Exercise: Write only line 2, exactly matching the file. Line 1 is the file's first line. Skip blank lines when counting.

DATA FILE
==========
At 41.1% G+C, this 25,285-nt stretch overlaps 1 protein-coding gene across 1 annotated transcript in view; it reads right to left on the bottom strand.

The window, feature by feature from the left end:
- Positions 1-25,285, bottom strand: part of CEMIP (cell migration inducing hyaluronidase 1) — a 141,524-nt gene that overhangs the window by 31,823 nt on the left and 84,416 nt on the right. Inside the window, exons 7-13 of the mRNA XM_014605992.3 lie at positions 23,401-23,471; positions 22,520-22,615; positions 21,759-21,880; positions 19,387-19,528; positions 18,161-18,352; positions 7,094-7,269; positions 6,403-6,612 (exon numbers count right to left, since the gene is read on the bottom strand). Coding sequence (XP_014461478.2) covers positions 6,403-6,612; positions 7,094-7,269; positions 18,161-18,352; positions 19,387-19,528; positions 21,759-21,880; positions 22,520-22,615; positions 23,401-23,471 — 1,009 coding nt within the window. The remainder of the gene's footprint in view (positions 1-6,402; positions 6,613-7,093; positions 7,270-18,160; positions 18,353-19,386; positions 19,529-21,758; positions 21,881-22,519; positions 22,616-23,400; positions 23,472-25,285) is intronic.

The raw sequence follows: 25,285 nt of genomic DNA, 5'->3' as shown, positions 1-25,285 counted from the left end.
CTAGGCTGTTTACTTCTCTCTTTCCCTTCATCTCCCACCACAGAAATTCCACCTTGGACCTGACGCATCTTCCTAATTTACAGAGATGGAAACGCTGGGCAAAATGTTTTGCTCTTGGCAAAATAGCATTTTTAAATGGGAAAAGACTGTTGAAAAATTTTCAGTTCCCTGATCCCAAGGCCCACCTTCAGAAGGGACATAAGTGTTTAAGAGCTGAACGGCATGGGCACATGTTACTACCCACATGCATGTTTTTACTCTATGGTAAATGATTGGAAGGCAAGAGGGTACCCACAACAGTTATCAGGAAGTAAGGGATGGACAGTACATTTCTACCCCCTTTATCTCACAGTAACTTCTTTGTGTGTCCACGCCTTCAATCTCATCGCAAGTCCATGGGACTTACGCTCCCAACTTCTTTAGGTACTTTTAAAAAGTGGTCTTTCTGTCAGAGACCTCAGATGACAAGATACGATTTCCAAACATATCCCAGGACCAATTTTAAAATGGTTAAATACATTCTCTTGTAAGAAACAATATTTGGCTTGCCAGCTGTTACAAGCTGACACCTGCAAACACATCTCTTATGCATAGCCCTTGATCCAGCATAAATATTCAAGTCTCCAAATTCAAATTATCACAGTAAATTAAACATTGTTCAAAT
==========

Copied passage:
The window, feature by feature from the left end: